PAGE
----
Can I Use Emergency Contraception?
What is the Morning After Pill?
The Morning After Pill is a popular name for emergency contraceptive pills or ECPs. When used as directed, ECPs work by preventing or ending a pregnancy. In the U.S., there are three brands of ECPs. These brands are Plan B, Next Choice and Ella. ECPs are not the same as the Abortion Pill, RU-486.
How does emergency contraception work?
Emergency contraception works in three different ways.
- By preventing ovulation.
- By preventing fertilization.
- By inhibiting implantation. Emergency contraception may alter the natural lining of the uterus which can interfere with the ability of a new embryo to implant in the uterus. If an embryo is unable to implant inside the uterus, a spontaneous abortion may occur.
What To Consider
- Emergency contraception does not protect against HIV infection (AIDS) and other sexually transmitted infections.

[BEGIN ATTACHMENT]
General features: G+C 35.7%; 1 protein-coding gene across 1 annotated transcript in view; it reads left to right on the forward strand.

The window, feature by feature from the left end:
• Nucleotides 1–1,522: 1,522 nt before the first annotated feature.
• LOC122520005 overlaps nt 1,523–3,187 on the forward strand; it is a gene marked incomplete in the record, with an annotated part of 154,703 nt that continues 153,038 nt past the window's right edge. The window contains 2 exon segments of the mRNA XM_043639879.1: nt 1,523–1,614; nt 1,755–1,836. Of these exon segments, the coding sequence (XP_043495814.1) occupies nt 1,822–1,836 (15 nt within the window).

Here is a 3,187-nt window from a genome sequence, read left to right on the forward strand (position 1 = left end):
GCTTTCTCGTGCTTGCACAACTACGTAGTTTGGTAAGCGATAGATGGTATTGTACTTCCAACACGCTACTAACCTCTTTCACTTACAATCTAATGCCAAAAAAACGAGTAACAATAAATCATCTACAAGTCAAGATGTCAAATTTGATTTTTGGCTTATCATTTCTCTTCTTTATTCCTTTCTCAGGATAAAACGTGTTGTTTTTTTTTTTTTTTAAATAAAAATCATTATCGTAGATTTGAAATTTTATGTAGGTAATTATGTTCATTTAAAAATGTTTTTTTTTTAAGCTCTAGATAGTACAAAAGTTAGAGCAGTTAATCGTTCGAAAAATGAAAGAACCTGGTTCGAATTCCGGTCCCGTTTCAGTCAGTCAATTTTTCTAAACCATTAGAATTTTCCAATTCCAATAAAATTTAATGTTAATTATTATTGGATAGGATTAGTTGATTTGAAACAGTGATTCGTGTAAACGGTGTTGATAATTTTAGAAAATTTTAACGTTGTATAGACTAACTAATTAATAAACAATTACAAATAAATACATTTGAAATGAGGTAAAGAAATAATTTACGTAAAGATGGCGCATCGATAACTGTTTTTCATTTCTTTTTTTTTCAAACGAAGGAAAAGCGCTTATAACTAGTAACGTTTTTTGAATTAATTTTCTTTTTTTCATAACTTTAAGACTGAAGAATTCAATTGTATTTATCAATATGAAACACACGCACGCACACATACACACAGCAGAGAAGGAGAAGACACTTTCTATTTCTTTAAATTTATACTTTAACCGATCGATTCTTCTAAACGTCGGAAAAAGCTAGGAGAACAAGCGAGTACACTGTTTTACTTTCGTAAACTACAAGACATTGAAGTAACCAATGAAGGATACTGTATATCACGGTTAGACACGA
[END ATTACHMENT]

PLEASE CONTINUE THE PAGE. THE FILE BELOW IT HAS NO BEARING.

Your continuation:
- The most common side effects in the Plan B clinical trial were nausea, abdominal pain, fatigue, headache, and menstrual changes.
- The manufacturer warns that Plan B® is not recommended for routine use as a contraceptive.
- If fertilization occurs after unprotected sex, emergency contraception may prevent the new embryo from implanting inside the uterus causing the pregnancy to end.
- Before using emergency contraceptives, it’s advised that you fully understand how they work and how they can affect your health. Please consult your doctor or call us at The Center.
The Pregnancy Help Center does not dispense or offer referrals for emergency contraception.